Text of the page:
Title
X-irradiation induces cell death in fetal fibroblasts
Author
Faculty/Department
Faculty of Pharmaceutical, Biomedical and Veterinary Sciences . Biomedical Sciences
Publication type
article
Publication
Athens ,
Subject
Human medicine
Source (journal)
International journal of molecular medicine. - Athens
Volume/pages
30(2012) :1 , p. 114-118
ISSN
1107-3756
ISI
000304579600017
Carrier
E
Target language
English (eng)
Full text (Publishers DOI)
Abstract
The impact of ionizing radiation on developing organisms has been widely studied for risk assessment purposes. Even though efforts have been made to decrease received doses to as low as reasonably achievable, the possibility of accidental exposure has to be considered as well. Mammalian gestation is usually divided into three periods. Radiation exposure during the 'pre-implantation period' may essentially result in embryonic mortality while exposure during the 'organogenesis period' may characteristically lead to malformations. In humans, the 'fetal period' is one of particular sensitivity to radiation induction of mental retardation, especially if the exposure occurs between weeks 8-15 of gestation. It is also admitted that prenatal irradiation may increase the risk of leukemia and childhood cancer, with an equal risk over the whole pregnancy. The aim of this study was to investigate the effects of moderate to high doses of X-irradiation on mouse skin fetal fibroblasts, one of the cell types subjected to the highest dose of radiation. Exposure of the cells to X-rays led to a rapid and significant increase in gamma-H2AX foci, indicative of high levels of DNA double strand breaks. High doses (>2 Gy) also led to a pronounced G2-arrest and a decrease in the number of cells in the S phase, which was followed after 24 h by a decrease in cell survival and an increase in the level of apoptosis and necrosis. This study shows that mouse fetal skin fibroblasts are sensitive to high doses of X-irradiation. Furthermore, we report a better repair for higher doses than lower, which seems to indicate that little DNA damage is not necessarily repaired immediately. However, more sensitive approaches are necessary to identify the risk associated with low doses of radiation.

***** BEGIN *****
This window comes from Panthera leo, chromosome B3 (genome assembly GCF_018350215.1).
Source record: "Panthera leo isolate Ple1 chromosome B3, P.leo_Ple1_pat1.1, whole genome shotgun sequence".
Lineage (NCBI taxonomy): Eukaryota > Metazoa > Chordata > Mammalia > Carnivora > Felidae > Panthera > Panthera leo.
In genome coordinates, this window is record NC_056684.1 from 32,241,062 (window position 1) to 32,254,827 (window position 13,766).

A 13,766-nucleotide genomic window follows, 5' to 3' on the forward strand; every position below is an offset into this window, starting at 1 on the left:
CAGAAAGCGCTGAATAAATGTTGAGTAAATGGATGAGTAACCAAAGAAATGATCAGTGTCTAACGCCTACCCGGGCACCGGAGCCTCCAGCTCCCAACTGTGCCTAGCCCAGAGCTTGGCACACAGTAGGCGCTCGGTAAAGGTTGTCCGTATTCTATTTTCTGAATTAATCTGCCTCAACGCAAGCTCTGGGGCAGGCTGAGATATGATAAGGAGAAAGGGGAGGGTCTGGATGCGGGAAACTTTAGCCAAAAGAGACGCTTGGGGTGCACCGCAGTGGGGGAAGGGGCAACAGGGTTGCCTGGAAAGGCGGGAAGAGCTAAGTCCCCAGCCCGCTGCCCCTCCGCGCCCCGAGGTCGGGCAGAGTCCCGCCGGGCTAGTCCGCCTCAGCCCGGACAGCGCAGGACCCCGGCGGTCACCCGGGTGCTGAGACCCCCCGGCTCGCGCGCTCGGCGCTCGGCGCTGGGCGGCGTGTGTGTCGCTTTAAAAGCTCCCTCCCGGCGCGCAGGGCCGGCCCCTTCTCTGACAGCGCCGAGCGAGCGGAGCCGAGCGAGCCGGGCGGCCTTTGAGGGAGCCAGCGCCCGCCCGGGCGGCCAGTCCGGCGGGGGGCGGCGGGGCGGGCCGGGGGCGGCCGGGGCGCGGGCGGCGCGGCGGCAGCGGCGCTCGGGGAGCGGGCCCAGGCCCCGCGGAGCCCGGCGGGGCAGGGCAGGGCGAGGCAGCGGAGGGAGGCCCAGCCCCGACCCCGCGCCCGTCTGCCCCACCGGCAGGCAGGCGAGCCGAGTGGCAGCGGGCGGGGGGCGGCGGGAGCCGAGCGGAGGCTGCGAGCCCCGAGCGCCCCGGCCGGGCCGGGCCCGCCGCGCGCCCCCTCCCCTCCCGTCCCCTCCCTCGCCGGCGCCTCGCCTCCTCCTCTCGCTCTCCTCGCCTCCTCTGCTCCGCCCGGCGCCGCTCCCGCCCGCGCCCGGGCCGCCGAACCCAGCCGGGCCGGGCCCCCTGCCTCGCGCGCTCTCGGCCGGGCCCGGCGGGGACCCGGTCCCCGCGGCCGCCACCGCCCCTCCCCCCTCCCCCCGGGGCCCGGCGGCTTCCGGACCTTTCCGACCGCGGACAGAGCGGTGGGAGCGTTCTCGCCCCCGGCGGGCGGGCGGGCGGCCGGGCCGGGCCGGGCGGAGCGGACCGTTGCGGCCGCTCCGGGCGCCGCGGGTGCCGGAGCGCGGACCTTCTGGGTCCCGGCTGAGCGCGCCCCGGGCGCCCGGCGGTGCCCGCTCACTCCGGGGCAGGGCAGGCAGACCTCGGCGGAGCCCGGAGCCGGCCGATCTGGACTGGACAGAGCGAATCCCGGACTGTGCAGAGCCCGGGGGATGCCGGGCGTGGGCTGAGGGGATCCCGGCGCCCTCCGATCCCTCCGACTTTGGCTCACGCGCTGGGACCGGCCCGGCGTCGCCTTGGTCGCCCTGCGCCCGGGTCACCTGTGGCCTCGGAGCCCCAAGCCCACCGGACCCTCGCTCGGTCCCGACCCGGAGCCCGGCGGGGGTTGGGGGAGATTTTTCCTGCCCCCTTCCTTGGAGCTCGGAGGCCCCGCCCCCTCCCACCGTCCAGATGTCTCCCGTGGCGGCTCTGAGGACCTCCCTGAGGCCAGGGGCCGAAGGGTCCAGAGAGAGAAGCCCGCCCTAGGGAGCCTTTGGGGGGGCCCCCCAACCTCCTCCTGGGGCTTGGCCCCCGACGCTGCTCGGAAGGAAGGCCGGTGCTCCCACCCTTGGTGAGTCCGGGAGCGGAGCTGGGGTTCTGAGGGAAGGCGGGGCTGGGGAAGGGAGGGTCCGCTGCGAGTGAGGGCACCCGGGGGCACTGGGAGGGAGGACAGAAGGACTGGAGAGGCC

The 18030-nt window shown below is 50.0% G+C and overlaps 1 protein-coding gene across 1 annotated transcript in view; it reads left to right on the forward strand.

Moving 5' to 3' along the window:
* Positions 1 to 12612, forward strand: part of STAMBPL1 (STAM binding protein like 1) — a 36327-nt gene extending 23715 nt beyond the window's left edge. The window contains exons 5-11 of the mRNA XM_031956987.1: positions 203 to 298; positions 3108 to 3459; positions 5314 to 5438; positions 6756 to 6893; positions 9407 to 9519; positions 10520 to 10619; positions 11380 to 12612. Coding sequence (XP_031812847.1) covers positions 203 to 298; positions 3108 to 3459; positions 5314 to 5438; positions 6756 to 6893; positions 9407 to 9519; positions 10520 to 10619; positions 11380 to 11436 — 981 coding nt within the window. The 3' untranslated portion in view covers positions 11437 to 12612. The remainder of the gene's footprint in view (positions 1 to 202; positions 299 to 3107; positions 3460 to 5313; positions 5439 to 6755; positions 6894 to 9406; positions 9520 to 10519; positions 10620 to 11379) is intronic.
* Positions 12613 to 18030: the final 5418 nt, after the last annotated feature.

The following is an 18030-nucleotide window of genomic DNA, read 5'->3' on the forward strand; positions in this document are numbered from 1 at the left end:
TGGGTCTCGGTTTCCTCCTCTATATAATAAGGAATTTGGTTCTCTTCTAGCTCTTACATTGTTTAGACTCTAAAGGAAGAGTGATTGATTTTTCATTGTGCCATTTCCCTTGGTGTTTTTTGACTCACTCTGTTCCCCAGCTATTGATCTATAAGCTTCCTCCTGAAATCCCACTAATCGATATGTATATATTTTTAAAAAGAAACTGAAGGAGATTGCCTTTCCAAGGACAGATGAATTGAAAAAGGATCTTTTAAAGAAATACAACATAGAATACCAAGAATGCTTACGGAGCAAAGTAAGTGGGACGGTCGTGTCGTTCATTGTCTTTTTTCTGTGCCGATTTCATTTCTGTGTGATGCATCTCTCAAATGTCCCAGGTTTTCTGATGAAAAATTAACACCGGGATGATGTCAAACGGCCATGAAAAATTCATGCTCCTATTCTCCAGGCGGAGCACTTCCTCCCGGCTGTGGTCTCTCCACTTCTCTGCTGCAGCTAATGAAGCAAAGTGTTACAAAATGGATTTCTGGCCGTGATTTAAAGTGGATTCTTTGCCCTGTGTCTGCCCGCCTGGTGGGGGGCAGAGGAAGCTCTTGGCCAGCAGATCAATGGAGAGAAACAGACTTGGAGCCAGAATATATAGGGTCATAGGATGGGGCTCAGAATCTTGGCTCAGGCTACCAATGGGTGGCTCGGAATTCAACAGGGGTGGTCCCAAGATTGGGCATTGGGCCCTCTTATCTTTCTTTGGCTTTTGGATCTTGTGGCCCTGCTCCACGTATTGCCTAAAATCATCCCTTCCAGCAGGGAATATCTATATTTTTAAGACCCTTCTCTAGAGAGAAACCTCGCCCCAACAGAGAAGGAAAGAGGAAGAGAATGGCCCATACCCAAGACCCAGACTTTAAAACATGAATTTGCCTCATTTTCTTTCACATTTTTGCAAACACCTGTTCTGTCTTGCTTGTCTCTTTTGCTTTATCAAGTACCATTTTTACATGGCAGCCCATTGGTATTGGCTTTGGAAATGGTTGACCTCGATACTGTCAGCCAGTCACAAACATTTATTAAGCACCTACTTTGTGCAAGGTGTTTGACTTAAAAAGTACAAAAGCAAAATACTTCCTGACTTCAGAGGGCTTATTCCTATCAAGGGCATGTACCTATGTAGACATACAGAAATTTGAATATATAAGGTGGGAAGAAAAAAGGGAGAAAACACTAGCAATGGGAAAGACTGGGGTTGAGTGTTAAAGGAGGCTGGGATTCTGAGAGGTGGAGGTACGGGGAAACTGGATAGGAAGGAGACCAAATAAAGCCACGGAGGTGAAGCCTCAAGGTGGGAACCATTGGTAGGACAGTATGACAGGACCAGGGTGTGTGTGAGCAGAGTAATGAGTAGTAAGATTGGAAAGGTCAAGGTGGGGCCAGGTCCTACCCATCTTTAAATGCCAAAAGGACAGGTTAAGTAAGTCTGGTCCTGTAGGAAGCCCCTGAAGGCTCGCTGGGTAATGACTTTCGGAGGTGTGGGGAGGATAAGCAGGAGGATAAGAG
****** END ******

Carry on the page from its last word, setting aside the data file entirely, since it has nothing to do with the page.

E-info
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